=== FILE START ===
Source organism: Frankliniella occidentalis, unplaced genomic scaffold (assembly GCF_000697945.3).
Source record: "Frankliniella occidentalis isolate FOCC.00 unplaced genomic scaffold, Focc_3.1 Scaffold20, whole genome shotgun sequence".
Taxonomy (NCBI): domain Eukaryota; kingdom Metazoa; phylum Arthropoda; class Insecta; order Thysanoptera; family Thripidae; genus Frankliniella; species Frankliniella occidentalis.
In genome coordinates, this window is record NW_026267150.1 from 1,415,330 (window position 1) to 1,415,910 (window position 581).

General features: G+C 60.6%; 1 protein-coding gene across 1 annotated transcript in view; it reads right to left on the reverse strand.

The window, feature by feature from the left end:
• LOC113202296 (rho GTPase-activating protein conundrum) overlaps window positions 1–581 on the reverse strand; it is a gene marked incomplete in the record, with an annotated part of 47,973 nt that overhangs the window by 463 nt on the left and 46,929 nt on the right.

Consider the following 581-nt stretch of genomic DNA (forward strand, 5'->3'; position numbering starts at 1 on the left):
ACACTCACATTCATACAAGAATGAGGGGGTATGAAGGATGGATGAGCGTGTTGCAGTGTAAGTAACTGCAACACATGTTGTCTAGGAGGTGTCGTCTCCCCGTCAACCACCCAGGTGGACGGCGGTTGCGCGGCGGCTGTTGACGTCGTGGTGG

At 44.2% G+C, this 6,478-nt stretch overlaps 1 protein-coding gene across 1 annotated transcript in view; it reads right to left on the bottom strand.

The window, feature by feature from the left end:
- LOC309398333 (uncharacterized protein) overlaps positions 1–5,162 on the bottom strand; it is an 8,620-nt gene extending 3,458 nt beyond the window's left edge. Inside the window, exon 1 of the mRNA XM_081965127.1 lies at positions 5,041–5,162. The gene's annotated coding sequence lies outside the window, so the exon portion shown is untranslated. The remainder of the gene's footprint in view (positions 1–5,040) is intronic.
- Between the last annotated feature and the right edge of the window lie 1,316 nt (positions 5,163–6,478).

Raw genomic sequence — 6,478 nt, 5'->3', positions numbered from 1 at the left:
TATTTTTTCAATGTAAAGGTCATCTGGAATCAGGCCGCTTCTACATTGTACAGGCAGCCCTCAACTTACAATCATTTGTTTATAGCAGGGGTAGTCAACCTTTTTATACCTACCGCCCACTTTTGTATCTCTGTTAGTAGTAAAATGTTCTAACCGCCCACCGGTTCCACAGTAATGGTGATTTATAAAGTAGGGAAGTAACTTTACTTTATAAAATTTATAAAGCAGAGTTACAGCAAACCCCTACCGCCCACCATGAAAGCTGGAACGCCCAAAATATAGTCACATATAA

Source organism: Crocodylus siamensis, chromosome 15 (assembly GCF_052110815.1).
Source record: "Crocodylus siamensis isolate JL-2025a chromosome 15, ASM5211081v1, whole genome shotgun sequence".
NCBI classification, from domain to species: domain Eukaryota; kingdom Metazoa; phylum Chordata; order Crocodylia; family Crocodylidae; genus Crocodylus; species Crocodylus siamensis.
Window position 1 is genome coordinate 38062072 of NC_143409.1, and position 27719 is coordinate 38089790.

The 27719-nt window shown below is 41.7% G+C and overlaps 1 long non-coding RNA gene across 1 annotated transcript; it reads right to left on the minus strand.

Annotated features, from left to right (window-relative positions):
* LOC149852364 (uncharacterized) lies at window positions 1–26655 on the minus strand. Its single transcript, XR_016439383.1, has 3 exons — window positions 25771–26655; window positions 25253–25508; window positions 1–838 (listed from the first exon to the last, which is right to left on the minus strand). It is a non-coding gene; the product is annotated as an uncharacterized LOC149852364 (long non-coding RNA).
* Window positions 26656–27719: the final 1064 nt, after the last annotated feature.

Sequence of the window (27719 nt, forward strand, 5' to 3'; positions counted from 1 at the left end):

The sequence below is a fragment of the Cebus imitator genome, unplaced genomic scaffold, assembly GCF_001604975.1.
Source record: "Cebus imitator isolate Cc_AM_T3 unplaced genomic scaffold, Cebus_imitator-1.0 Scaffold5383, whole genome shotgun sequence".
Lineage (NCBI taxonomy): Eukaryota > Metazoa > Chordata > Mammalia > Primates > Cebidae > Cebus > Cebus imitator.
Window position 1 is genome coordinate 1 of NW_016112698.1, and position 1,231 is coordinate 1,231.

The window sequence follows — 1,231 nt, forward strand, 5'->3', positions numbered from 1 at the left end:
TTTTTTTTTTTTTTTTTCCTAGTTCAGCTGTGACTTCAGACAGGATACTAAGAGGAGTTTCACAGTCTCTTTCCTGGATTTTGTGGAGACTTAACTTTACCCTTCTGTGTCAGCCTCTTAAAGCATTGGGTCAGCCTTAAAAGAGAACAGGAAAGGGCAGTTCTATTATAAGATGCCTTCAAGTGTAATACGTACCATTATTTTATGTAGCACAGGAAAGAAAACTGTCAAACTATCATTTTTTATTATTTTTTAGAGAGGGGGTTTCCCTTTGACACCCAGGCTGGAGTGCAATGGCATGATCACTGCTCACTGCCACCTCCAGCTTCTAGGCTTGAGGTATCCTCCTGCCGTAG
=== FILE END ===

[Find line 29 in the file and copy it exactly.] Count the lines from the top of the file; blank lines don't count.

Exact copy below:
The window sequence follows — 1,231 nt, forward strand, 5'->3', positions numbered from 1 at the left end: